The natural history of Baker’s cysts among children appears to have good prognosis. In many literatures, more than 53% of Baker’s cysts among children were treated conservatively and revealed complete resolution subsequently [13, 14]. De Greef hypothesized that Baker’s cysts among children typically disappeared before the age of 18 years. It may be reasonable to expect good results following conservative treatment [13].

Surgical excision is necessary in some children suffering from Baker’s cyst, although some reported that surgery for Baker’s cysts in children presents unnecessary risks and the high post-operative recurrence rates reaching up to 42 to 50% in some literatures [14].

The indications for surgery include persistent knee pain, knee effusion, progressive increase in size of the cyst, limitation of motion, and rupture of the cyst [13].

The original surgical procedure described by Van Demark and Meyer involved the removal of the cyst and the primary closure of the pedicle connecting the cyst with the joint capsule and had been plagued with a high rate of recurrence [15].

In the current study, the recurrent cases after surgical removal occurred in the first cases because of rupture of the cyst and inability to close the connection between the cyst and the knee joint and closure and using vicryl sutures, we tried to decrease the recurrence rate by closure of the residual orifice with purse string stitches using long-lasting absorbable (P.D.S. 5/0) in two layers after meticulous dissection and excision of the cyst.

The post-operative care following surgery is important for optimal recovery; the affected limb should be immobilized and protected for a period of time and limitation of wide range of movement [16].

Conclusions

The management of Baker’s cysts in children is debatable, with no definite protocol. In this current study, we conclude that surgical excision of large Baker’s cysts (more than 3 cm) with persistent symptoms is crucial, providing meticulous dissection without rupture of the cyst and proper closure of the pedicle which connects the cyst with the knee joint, while conservative management and follow-up is effective in small Baker’s cysts (less than 3 cm) with no recurrence.

Availability of data and materials

The datasets used and/or analyzed during the current study are available from the corresponding author on reasonable request.

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Acknowledgements

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Funding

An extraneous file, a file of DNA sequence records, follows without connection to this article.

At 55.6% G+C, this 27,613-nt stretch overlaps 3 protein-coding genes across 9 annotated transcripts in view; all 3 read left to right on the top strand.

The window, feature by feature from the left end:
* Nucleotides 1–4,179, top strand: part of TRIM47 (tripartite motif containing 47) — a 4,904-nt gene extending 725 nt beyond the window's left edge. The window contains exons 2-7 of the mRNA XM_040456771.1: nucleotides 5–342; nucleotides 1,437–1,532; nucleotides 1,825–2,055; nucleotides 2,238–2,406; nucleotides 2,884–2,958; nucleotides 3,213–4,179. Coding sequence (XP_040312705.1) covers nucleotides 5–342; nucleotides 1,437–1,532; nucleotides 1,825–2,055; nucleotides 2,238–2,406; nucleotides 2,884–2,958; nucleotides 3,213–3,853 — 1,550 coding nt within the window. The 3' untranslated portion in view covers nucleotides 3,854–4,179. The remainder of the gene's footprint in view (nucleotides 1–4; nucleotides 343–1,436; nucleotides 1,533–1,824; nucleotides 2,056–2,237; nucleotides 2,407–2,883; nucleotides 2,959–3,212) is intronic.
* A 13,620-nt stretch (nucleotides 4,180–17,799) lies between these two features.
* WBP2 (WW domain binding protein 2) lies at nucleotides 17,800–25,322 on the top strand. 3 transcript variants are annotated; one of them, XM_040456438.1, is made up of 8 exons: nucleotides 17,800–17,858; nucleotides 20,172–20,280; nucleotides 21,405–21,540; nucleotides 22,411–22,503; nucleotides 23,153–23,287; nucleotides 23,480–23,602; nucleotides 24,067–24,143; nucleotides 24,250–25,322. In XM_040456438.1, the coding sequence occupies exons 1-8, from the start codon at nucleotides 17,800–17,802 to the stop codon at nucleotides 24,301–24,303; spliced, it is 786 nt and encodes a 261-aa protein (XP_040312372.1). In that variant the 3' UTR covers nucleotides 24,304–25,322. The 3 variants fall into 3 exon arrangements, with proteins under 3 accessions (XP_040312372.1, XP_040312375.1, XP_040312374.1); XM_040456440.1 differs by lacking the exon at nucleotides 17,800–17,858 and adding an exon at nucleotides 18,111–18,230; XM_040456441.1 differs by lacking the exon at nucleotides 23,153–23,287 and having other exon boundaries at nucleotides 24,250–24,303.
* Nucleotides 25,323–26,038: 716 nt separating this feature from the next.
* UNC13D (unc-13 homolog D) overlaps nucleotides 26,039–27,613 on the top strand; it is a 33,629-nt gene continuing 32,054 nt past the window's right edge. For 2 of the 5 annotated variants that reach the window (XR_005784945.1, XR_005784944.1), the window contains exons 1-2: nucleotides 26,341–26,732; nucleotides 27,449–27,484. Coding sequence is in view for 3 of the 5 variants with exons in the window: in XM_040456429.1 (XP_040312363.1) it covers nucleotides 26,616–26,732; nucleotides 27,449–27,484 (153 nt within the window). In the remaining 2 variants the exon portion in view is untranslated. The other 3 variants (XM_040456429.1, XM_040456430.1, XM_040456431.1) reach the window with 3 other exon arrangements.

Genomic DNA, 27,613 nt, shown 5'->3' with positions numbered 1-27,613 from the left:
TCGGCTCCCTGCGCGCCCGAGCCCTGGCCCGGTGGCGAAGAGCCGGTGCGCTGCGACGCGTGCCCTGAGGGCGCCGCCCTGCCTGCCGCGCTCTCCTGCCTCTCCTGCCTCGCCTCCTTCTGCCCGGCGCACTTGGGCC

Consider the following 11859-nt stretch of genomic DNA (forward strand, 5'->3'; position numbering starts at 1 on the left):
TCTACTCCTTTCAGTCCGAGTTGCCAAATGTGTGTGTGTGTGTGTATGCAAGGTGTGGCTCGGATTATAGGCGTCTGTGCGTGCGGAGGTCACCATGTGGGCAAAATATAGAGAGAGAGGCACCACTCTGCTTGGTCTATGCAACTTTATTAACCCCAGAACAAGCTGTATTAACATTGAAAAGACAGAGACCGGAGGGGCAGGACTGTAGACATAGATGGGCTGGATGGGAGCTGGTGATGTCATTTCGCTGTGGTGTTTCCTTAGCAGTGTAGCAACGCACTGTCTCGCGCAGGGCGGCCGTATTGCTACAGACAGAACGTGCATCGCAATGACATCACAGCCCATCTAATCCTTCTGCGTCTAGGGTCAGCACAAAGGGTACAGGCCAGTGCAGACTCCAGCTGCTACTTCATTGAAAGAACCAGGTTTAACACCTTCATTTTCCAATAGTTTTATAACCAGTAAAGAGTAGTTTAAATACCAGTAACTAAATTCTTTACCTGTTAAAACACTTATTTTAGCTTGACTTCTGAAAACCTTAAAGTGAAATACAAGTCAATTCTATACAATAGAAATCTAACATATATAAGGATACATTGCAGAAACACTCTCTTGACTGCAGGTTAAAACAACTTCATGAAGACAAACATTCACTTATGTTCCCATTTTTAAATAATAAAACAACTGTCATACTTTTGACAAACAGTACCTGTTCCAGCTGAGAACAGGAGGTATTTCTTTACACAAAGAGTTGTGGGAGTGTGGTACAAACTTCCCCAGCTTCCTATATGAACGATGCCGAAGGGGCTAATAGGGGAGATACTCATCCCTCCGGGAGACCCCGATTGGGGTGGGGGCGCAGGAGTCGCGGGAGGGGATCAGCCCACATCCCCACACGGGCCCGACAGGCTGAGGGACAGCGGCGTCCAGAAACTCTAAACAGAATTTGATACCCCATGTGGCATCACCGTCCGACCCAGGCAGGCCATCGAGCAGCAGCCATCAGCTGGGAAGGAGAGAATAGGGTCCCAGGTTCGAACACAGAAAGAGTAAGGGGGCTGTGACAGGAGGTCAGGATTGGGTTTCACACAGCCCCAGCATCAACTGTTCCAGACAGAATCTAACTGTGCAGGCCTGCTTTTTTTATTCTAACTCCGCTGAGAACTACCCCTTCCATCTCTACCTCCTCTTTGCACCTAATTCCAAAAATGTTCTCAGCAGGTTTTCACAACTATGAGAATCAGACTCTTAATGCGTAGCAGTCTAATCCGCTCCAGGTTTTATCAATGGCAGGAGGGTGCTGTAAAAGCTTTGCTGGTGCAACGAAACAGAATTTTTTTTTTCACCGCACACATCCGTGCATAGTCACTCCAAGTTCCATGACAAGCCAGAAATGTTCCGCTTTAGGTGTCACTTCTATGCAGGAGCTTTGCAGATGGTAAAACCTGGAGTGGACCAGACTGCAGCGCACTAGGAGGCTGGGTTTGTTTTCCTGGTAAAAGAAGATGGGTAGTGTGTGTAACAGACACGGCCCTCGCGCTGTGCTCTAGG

This study had no funding from any resource.

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All authors have read and approved the final version of the manuscript. MAM wrote the paper with revision and the corresponding author. HAM gave the idea and collected the patients’ data and analyzed them. MAS, MMS, and MAA put the study design and followed the patients postoperatively.

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Correspondence to Mohammed A. Mansour.

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Ethics approval and consent to participate

This current study was approved by the institute’s research ethics committee of faculty of medicine, Tanta University, Egypt. All patients included in this study gave written informed consent to participate in this research by their parent or legal guardian with complete idea about the protocol and follow-up of the study and each patient had a serial number in his admission file to facilitate the follow-up. The serial number of every case in the study was arranged serially and documented in each patient’s file for any need from ethical committee.

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All patients included in this research gave written informed consent to publish the data contained within this study by their parent or legal guardian.

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All authors have no conflicts of interest or financial ties to disclose. Content has not been published elsewhere, and the paper has not been submitted elsewhere.

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Mansour, M.A., Shehata, M.A., Shalaby, M.M. et al. Baker’s cyst in children: conservative management versus surgical excision according to clinical and imaging criteria. Ann Pediatr Surg 17, 4 (2021). https://doi.org/10.1186/s43159-021-00071-1

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Keywords

  • Baker’s cysts
  • Children
  • Conservative
  • Excision and recurrence